as one of this country's greatest woodworking craftsmen?
Nordy: I met Sam about 20 years ago at the Southern California
Woodworkers Association. They had a big event. That was the
first time I met him, and I visited his home, which is really
like a museum. He's a great collector himself. He collects
Navajo rugs, and he collects pottery. He used to trade some of
his stuff for Navajo rugs and pottery. We have a nice
relationship. Rockler packages
Sam's poly/oil finish. The mere fact Sam Maloof still uses
it gives credence to the product.
Another highly-regarded finishing expert is Michael Dresdner.
How did you meet him?
Nordy: I knew him because of his work. He's a very popular writer
and has written a couple of books. I met him a few years ago at
a trade show. We sell his books and he writes articles for
Woodworker's Journal. He's a contributing editor to our
a water-based, wipe-on polyurethane finish, is one of Rockler's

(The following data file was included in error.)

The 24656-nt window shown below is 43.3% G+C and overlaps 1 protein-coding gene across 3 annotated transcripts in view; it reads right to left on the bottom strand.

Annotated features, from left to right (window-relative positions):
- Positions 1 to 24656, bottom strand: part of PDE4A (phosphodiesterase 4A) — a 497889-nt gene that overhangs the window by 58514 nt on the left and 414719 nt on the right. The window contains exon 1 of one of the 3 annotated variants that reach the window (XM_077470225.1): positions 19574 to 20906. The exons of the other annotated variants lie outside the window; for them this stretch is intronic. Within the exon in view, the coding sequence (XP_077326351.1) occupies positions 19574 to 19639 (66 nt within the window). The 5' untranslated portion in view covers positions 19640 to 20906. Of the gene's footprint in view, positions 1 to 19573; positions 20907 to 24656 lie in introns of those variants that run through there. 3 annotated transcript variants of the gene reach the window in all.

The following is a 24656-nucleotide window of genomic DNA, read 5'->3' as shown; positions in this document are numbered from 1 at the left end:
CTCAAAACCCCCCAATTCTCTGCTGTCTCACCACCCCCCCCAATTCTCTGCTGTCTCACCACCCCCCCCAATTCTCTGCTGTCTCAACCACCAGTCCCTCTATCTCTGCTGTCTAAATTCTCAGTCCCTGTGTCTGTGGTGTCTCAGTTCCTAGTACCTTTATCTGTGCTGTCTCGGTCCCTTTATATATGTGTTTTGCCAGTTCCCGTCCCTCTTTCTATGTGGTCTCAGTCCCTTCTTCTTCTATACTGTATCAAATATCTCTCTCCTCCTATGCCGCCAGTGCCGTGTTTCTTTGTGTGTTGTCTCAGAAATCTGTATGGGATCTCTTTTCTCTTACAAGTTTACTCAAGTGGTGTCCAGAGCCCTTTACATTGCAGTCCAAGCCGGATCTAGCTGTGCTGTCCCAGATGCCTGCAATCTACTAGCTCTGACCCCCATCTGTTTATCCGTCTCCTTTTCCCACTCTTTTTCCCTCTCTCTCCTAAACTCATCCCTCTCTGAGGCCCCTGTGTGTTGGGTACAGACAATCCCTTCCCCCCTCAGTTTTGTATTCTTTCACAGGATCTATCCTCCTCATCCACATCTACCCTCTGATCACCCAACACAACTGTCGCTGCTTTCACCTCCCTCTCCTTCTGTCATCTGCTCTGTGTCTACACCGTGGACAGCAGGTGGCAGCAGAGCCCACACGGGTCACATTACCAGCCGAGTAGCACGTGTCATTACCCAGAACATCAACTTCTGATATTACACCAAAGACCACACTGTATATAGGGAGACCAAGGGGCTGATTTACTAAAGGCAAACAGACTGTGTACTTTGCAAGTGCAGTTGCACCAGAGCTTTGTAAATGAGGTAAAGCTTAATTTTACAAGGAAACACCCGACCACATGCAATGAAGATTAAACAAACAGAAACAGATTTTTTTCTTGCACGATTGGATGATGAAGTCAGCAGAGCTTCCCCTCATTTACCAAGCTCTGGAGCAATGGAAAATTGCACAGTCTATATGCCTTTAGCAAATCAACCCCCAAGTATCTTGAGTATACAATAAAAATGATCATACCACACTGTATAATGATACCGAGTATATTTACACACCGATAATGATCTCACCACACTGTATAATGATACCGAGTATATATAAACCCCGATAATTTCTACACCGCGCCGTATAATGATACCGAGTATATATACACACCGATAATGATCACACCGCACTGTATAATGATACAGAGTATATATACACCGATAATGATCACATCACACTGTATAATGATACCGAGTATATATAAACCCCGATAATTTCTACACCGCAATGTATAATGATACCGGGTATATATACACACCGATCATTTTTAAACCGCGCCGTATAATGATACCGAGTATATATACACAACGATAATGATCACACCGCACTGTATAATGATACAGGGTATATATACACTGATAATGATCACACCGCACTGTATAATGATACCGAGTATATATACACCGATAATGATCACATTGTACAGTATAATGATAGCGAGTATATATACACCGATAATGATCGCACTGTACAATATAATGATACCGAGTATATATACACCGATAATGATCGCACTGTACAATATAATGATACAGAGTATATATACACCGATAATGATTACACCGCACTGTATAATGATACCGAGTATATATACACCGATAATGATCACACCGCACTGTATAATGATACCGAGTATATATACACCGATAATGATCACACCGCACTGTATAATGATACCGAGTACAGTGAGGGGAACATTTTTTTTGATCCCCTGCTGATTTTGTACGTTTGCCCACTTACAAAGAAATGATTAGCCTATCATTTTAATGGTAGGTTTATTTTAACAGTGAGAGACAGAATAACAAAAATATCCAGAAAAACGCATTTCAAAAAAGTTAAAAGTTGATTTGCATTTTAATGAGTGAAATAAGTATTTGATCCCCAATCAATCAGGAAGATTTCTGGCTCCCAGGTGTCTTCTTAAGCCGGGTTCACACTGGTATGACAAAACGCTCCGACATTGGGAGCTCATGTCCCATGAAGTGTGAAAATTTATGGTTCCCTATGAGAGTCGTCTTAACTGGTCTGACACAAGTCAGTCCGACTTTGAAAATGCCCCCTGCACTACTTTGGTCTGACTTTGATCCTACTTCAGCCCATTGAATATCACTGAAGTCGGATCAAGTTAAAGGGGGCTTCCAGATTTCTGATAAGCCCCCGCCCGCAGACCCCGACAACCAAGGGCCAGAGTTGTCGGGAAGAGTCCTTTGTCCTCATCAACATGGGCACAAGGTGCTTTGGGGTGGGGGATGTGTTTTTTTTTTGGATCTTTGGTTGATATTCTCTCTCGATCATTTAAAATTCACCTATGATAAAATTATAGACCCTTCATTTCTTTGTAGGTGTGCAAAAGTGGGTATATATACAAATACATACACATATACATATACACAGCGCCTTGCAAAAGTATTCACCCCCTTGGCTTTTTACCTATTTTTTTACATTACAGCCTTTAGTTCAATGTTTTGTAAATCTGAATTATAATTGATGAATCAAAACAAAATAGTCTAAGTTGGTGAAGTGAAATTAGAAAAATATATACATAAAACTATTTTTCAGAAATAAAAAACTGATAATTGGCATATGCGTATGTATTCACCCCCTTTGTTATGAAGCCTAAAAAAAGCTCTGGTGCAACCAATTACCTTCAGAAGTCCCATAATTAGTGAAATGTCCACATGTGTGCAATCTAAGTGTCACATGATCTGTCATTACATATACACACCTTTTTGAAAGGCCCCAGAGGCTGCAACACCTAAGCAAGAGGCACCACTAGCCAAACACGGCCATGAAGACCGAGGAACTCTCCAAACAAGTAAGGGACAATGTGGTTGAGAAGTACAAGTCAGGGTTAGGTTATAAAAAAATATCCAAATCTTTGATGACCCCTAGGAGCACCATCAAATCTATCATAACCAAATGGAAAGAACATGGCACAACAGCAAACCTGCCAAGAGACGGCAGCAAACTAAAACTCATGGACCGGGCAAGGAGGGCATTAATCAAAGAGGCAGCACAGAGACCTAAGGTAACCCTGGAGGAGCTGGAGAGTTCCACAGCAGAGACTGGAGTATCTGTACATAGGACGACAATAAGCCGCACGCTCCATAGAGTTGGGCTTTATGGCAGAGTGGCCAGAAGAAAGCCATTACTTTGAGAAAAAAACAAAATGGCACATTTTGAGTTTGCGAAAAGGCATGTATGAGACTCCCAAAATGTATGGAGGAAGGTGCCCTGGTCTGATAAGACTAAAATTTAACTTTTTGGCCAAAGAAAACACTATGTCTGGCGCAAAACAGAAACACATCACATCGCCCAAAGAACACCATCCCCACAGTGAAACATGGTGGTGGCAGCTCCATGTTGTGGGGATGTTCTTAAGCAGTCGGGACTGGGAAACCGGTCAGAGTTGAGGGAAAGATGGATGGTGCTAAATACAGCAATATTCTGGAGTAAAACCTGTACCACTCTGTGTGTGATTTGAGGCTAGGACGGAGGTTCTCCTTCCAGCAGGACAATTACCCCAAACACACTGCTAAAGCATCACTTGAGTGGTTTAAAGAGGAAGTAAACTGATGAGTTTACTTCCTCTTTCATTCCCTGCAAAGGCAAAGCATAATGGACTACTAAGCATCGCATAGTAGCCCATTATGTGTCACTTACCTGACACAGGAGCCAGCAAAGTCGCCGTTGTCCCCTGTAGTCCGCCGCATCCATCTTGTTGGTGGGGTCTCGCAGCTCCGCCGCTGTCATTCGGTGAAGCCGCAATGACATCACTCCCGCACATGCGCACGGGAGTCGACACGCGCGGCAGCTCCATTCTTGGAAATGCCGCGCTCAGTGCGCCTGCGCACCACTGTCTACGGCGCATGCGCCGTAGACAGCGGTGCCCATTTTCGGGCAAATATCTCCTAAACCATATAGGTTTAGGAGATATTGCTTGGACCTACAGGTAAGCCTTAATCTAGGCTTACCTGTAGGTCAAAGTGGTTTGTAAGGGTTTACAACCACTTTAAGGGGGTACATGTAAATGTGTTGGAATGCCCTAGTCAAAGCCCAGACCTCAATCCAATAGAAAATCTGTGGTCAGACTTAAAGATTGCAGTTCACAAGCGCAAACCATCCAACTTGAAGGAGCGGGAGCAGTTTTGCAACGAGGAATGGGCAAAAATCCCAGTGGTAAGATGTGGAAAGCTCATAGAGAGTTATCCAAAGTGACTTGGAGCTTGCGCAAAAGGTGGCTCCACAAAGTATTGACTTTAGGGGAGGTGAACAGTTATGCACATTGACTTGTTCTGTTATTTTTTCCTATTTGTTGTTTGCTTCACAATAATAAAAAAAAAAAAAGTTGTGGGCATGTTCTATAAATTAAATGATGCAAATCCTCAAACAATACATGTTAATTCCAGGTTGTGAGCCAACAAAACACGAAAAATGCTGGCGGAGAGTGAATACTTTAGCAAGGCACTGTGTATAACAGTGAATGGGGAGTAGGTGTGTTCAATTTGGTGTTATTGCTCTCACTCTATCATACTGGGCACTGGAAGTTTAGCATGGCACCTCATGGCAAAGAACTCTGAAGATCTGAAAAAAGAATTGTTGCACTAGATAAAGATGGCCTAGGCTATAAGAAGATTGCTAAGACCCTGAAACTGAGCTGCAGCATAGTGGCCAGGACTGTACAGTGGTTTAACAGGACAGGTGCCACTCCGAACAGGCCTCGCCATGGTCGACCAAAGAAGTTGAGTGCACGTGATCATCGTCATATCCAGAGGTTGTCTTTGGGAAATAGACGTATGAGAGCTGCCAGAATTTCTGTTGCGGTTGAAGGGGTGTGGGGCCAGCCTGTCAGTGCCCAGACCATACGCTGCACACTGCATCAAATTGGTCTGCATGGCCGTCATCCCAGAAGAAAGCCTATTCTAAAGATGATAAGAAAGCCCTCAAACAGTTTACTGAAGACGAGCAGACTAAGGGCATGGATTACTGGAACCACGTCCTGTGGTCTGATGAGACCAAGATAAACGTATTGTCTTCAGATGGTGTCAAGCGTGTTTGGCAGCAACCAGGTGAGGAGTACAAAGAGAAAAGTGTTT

newest products. What are the benefits of
Nordy: It's so easy to use. It's in a flip-top bottle, and you
just pour it out and use a foam rubber brush over the surface.
It dries in about 20 or 30 minutes, although our label says one
or two hours. It doesn't require much sanding (with 220 grit
paper) between coats, then you can re-coat it. I've done that in
half an hour after I applied. it. What's nice about a
water-based polyurethane is it dry's faster, is very easy to
apply, and easy to clean up. What's different about our finish
is others tend to have a plastic look to them when they're
finished. Ours has a slightly amber cast to it so it looks more
like a varnish finish.
Is there anything else you'd like to add about the finishing
Nordy: Like any skill or acquired labor, the worst part is fear of
doing it. Half the battle is just trying it. There's such an
abundance of products out there that there's something for
everybody. There's just no end to products. There should be
something anybody can apply for a very professional-looking
We're constantly on the lookout for new products that we're
testing. We try to have a real wide selection on the internet
and in our stores. Usually in each store there's someone that
specializes in finishing, and then we have classes at our
stores. Mostly it's getting up the nerve to try it and getting
used to the products you're using. In a lot of cases it's fun,
especially when you have a beautiful project and you want to put
the finishing touch on it that enhances the whole project.